Lyon gastronomy complex gulped up by coronavirus crisis

A massive gastronomy complex in France's culinary capital of Lyon has fallen victim to the economic downturn caused by the coronavirus health crisis.

Lyon gastronomy complex gulped up by coronavirus crisis
Lyon has lost a massive culinary centre after the coronavirus hit the French economy hard. Photo: AFP

Before France introduced a strict, nationwide lockdown to contain the coronavirus, the Cite Internationale de Gastronomie de Lyon – inaugurated just nine months ago – offered meals, exhibitions, workshops and tours for foodies.

“Faced with uncertainty for the economy and tourism, and despite our best efforts to save it, we have decided to not reopen the Cite,” the directors of the complex said in a statement.

The 4,000-square-metre facility was located in an 800-year-old building overlooking the Rhone river.

Inside the Cite Internationale de Gastronomie de Lyon. Photo: AFP


Since the beginning of its short existence the complex critics said the centre lacked cultural content and was too. Exhibitions cost €12 and lunch and dinner €29.

“The launch didn't go well, and the design didn't work. (…) There wasn't a clear principle, even if some things were a success, such as the children's area,” said chef Regis Marcon, who was part of the strategic comittee, adding he was “not surprised” by the closure.

Freshly-elected Green Party head of the Lyon area, Bruno Bernard, said the closure was an opportunity for Lyon's dwellers to “reclaim the emblematic site” of the Grand Hotel-Dieu, a grand former hospital converted in 2010.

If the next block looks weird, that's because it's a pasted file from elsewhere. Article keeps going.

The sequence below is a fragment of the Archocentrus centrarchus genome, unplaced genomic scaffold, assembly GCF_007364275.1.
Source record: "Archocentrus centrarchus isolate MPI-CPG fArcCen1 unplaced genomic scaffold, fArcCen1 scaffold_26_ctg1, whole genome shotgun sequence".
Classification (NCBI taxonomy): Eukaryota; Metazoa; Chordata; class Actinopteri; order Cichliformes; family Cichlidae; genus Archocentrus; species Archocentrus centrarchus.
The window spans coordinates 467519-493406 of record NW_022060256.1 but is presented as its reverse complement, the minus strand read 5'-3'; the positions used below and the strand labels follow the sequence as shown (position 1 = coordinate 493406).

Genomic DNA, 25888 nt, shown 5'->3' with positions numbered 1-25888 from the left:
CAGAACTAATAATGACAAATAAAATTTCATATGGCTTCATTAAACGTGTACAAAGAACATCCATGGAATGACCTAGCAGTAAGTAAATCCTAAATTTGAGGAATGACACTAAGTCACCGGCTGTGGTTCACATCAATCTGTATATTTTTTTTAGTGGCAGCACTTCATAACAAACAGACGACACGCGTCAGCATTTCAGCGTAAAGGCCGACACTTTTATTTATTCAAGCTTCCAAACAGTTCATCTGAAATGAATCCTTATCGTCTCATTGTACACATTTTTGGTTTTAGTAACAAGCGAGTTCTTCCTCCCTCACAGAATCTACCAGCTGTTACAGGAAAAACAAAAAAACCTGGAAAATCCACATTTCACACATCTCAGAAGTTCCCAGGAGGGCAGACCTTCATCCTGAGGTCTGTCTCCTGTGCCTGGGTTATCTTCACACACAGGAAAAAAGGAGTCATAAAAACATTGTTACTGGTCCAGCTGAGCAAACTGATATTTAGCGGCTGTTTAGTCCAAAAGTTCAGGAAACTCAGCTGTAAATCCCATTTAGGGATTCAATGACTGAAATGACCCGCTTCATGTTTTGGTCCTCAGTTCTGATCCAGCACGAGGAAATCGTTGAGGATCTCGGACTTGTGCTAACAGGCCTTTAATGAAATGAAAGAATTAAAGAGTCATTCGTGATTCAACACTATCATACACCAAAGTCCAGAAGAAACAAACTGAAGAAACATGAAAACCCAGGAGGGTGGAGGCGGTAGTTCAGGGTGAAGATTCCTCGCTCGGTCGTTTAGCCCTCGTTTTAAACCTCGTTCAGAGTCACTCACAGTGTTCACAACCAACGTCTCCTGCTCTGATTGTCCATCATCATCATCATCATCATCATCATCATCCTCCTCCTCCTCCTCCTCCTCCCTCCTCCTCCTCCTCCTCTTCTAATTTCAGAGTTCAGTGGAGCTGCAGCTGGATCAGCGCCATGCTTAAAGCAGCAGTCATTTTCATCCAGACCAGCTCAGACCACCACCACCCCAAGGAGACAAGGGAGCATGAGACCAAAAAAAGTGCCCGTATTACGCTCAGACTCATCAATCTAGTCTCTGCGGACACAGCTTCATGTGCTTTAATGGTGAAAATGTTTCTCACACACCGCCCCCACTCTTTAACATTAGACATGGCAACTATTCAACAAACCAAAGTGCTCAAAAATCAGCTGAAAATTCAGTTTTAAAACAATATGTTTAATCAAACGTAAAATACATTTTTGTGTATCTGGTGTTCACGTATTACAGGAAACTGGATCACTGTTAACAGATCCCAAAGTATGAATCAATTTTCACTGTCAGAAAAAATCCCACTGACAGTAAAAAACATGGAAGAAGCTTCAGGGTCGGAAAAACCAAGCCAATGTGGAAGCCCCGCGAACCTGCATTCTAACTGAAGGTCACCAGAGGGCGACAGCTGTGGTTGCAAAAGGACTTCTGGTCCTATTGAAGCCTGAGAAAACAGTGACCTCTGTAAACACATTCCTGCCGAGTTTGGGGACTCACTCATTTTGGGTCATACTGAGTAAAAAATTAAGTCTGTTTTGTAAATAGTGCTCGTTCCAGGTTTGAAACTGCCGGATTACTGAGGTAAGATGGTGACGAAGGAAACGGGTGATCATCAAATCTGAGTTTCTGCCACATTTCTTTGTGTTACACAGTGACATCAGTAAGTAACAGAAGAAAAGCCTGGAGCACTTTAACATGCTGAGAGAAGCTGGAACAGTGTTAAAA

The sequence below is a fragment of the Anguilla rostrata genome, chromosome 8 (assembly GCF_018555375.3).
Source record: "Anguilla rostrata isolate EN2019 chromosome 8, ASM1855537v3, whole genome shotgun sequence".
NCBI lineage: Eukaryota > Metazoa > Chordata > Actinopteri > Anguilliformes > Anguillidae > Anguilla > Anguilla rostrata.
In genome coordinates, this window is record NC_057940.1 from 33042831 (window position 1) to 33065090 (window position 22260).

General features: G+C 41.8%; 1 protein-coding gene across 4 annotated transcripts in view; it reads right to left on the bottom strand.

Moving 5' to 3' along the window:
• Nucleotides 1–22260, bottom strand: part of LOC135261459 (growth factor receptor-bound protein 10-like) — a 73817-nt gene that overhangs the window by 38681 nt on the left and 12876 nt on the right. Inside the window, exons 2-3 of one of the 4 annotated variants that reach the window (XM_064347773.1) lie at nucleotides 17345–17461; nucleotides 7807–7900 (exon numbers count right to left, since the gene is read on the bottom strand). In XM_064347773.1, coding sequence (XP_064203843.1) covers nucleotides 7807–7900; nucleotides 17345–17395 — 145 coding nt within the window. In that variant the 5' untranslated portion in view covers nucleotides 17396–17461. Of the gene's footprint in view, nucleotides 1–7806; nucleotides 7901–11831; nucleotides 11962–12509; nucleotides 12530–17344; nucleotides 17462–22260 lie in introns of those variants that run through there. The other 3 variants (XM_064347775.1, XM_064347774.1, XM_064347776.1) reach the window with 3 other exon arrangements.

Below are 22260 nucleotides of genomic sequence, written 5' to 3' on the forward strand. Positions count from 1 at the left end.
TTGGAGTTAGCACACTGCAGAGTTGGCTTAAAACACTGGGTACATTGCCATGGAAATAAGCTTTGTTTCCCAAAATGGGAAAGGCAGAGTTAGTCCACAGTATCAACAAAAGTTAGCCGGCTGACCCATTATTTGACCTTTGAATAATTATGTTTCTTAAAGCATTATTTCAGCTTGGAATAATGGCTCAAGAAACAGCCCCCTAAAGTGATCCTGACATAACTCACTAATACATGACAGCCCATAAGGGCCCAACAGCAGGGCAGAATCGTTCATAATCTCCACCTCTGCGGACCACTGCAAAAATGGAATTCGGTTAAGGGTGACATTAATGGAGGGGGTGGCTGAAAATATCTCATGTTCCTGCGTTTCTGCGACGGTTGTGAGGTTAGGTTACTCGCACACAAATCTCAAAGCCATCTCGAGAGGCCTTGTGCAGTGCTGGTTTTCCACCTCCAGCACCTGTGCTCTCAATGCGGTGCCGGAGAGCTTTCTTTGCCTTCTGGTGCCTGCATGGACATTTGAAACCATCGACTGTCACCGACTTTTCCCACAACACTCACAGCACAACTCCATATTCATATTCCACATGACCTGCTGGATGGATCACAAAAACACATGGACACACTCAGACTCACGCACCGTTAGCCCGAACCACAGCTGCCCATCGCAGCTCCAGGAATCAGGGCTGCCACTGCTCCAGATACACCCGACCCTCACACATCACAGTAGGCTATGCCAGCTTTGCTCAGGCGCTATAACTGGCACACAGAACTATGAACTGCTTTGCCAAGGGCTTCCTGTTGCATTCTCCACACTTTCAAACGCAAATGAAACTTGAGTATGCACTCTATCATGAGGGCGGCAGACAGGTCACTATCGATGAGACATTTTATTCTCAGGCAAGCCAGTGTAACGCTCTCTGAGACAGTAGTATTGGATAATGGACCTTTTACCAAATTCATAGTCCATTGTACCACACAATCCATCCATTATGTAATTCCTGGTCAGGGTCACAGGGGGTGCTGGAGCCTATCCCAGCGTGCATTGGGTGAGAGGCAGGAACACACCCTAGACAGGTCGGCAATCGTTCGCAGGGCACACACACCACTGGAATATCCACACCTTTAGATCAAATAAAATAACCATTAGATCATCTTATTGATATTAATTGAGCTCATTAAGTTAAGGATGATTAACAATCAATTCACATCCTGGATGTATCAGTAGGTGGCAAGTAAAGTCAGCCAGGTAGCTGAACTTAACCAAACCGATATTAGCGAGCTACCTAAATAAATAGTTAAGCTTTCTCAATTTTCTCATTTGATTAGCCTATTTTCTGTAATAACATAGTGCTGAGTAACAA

Member comments

  1. The virus may have pushed this project over the edge, but it probably would have either closed on it’s own or have a major redesign to achieve viability. It’s too bad. Also, why is the article photo a shot taken in Paris from the Gare de Lyon?

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France warns winter gas cuts possible

The French government warned Wednesday that companies might have to reduce energy use this winter even with the country's natural gas reserves at full capacity, as Russia continues to reduce its gas exports to Europe.

France warns winter gas cuts possible

“The main players, government agencies and businesses, must reduce their consumption” of gas as well as electricity, because “the two systems are linked,” Energy Minister Agnes Pannier-Runacher told CNews television.

Moscow has slashed its exports to Europe in response to punishing Western sanctions over the invasion of Ukraine by Russian forces, forcing countries to scramble for alternatives.

Even though France is less reliant on Russian supplies than other EU countries, generating around three-quarters of its electricity from nuclear power plants, its industrial sector still relies on gas and millions of people use it to heat their homes.

Winter shortfalls will be a risk even though France is racing to top up its gas reserves.

“Right now our strategic gas reserves are at 80 percent capacity… which means we will reach our goal of 100 percent before November 1,” Pannier-Runacher said.

But she later insisted on RMC radio that full stocks might not be enough to avoid gas cuts as the government seeks alternative sources.

“It’s not so simple… We might have a particularly cold day and because of the size of the pipelines, we can’t pump all of the gas we have,” she said.

And France is also facing a winter with fewer of its nuclear plants online because of either maintenance or safety concerns, meaning that electricity supplies could be strained.

“We are counting on solidarity, notably with Germany, to import electricity,” she said. “And we need to support Germany with the gas we import via our liquefied natural gas terminals.”